Justin Cronin (The Passage (The Passage, #1))
Living "in" a story, being part of a narrative, is much more satisfying than living without one. I don't always know what narrative it is, because I'm living my life and not always reflecting on it, but as I edit these pages I am aware that I have an urge to see my sometimes random wandering as having a plot, a purpose guided by some underlying story.
David Byrne (Bicycle Diaries)
I recall one particular sunset. It lent an ember to my bicycle hell. Overhead, above the black music of telegraph wires, a number of long, dark-violet clouds lined with flamingo pink hung motionless in a fan-shaped arrangement; the whole thing was like some prodigious ovation in terms of color and form! It was dying, however, and everything else was darkening, too; but just above the horizon, in a lucid, turquoise space, beneath a black stratus, the eye found a vista that only a fool could mistake for the square parts of this or any other sunset. It occupied a very small sector of the enormous sky and had the peculiar neatness of something seen through the wrong end of a telescope. There it lay in wait, a brilliant convolutions, anachronistic in their creaminess and extremely remote; remote but perfect in every detail; fantastically reduced but faultlessly shaped; my marvelous tomorrow ready to be delivered to me.
Vladimir Nabokov (Speak, Memory)
NO MUSE IS GOOD MUSE To be an Artist you need talent, as well as a wife who washes the socks and the children, and returns phone calls and library books and types. In other words, the reason there are so many more Men Geniuses than Women Geniuses is not Genius. It is because Hemingway never joined the P.T.A. And Arthur Rubinstein ignored Halloween. Do you think Portnoy's creator sits through children's theater matinees--on Saturdays? Or that Norman Mailer faced 'driver's ed' failure, chicken pox or chipped teeth? Fitzgerald's night was so tender because the fender his teen-ager dented happened when Papa was at a story conference. Since Picasso does the painting, Mrs. Picasso did the toilet training. And if Saul Bellow, National Book Award winner, invited thirty-three for Thanksgiving Day dinner, I'll bet he had help. I'm sure Henry Moore was never a Cub Scout leader, and Leonard Bernstein never instructed a tricycler On becoming a bicycler just before he conducted. Tell me again my anatomy is not necessarily my destiny, tell me my hang-up is a personal and not a universal quandary, and I'll tell you no muse is a good muse unless she also helps with the laundry.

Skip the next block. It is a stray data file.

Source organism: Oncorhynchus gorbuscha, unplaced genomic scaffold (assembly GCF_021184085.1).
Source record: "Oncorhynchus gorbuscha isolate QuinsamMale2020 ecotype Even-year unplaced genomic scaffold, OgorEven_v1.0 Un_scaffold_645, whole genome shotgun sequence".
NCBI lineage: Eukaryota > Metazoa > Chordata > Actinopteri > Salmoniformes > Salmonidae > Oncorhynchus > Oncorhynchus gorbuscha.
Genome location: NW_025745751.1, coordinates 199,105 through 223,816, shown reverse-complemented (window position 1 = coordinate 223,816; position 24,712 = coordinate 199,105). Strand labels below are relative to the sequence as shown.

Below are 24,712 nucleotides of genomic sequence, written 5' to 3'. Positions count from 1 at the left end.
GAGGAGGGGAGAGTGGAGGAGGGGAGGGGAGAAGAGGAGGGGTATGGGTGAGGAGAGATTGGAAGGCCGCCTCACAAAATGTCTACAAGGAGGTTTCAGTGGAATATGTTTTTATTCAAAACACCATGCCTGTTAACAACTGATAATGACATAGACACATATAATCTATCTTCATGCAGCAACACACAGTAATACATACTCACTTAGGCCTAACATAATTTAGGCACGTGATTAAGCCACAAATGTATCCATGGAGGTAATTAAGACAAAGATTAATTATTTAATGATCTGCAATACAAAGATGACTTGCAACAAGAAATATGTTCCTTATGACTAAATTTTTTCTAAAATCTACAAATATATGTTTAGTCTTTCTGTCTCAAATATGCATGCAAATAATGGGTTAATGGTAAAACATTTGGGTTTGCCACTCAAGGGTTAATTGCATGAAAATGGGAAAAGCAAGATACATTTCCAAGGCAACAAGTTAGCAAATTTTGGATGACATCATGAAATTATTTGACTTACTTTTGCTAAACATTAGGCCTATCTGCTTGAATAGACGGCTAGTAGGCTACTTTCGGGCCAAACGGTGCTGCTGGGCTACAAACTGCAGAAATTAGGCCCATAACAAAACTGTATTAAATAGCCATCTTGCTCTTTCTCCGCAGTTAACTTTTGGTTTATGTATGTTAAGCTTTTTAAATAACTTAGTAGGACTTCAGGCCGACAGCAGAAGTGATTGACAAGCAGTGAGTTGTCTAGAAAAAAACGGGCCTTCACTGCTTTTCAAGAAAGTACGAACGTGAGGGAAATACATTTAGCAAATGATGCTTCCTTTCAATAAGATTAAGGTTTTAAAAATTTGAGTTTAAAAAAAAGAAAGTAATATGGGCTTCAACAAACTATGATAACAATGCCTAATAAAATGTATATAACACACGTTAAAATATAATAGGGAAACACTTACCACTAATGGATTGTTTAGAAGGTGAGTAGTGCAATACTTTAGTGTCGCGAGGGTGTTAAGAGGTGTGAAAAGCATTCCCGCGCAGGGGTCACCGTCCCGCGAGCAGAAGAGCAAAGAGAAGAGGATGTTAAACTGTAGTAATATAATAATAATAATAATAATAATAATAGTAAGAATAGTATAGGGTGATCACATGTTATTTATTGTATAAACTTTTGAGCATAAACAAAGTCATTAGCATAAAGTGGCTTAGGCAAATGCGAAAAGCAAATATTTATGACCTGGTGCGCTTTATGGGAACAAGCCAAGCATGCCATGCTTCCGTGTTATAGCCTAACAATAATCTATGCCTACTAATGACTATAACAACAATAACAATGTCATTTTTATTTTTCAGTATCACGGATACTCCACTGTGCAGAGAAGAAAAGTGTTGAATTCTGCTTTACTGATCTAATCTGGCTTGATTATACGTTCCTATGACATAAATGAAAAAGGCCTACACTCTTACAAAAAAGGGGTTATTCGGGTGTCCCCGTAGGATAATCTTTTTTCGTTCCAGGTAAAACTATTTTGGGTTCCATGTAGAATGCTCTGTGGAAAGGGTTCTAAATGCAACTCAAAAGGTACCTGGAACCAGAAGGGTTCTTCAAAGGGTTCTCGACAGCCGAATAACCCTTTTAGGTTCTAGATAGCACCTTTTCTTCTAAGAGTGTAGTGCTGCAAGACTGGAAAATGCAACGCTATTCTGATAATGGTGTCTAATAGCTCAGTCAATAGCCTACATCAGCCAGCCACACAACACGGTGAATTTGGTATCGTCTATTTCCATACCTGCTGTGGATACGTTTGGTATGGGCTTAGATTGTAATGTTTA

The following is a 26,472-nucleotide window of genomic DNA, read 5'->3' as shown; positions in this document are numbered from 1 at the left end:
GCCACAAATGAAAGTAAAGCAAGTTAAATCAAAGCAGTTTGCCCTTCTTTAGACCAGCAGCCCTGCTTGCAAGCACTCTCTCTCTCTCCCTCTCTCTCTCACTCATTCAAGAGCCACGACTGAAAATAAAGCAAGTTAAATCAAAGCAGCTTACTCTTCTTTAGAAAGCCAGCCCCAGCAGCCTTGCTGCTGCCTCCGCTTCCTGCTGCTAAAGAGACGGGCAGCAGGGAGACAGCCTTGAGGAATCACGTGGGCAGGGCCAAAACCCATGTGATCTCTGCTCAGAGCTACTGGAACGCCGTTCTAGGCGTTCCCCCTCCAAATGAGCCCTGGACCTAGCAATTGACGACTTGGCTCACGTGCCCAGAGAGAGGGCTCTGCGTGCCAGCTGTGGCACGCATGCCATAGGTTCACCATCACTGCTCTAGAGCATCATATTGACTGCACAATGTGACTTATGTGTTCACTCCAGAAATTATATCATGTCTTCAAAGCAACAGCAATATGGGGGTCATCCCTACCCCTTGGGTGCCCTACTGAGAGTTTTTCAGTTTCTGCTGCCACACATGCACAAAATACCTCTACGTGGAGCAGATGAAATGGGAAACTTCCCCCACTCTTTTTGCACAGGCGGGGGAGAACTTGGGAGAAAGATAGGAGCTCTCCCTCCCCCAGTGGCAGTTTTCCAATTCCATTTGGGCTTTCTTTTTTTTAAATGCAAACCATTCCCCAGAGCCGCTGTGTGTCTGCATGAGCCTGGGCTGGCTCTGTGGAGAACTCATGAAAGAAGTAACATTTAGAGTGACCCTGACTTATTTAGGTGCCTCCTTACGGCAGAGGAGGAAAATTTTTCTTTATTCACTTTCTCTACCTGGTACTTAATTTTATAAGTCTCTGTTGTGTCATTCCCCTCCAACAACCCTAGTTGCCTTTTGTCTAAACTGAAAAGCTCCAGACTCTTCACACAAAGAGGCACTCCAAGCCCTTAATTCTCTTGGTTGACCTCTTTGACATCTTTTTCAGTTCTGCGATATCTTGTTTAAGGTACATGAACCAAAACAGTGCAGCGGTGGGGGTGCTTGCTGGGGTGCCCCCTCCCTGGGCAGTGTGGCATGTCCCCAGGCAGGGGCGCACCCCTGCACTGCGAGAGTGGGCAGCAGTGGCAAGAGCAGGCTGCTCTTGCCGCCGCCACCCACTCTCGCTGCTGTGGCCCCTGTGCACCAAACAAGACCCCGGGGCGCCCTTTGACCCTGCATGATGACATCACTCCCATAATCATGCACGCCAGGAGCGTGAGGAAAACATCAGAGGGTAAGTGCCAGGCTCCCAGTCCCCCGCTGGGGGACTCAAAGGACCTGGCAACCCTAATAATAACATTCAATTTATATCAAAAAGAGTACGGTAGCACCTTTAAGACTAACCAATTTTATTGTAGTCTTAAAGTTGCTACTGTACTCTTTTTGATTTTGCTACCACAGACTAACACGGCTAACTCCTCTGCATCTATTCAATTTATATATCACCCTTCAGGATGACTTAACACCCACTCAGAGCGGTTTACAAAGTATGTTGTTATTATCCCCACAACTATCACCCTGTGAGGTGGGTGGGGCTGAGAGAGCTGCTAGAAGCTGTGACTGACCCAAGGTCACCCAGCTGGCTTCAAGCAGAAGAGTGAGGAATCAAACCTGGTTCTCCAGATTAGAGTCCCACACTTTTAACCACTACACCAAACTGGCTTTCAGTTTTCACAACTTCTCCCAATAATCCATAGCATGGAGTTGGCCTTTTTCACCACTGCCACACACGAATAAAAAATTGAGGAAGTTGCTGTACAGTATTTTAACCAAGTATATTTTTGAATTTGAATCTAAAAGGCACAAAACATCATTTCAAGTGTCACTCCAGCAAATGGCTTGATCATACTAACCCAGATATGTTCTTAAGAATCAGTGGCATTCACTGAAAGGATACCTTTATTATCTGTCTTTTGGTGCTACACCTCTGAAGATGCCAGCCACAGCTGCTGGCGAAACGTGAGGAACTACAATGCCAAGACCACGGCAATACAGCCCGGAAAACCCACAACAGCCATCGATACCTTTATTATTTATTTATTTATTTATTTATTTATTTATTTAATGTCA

Rochelle Distelheim
The name of the author is the first to go followed obediently by the title, the plot, the heartbreaking conclusion, the entire novel which suddenly becomes one you have never read, never even heard of, as if, one by one, the memories you used to harbor decided to retire to the southern hemisphere of the brain, to a little fishing village where there are no phones. Long ago you kissed the names of the nine Muses goodbye and watched the quadratic equation pack its bag, and even now as you memorize the order of the planets, something else is slipping away, a state flower perhaps, the address of an uncle, the capital of Paraguay. Whatever it is you are struggling to remember, it is not poised on the tip of your tongue, not even lurking in some obscure corner of your spleen. It has floated away down a dark mythological river whose name begins with an L as far as you can recall, well on your own way to oblivion where you will join those who have even forgotten how to swim and how to ride a bicycle. No wonder you rise in the middle of the night to look up the date of a famous battle in a book on war. No wonder the moon in the window seems to have drifted out of a love poem that you used to know by heart.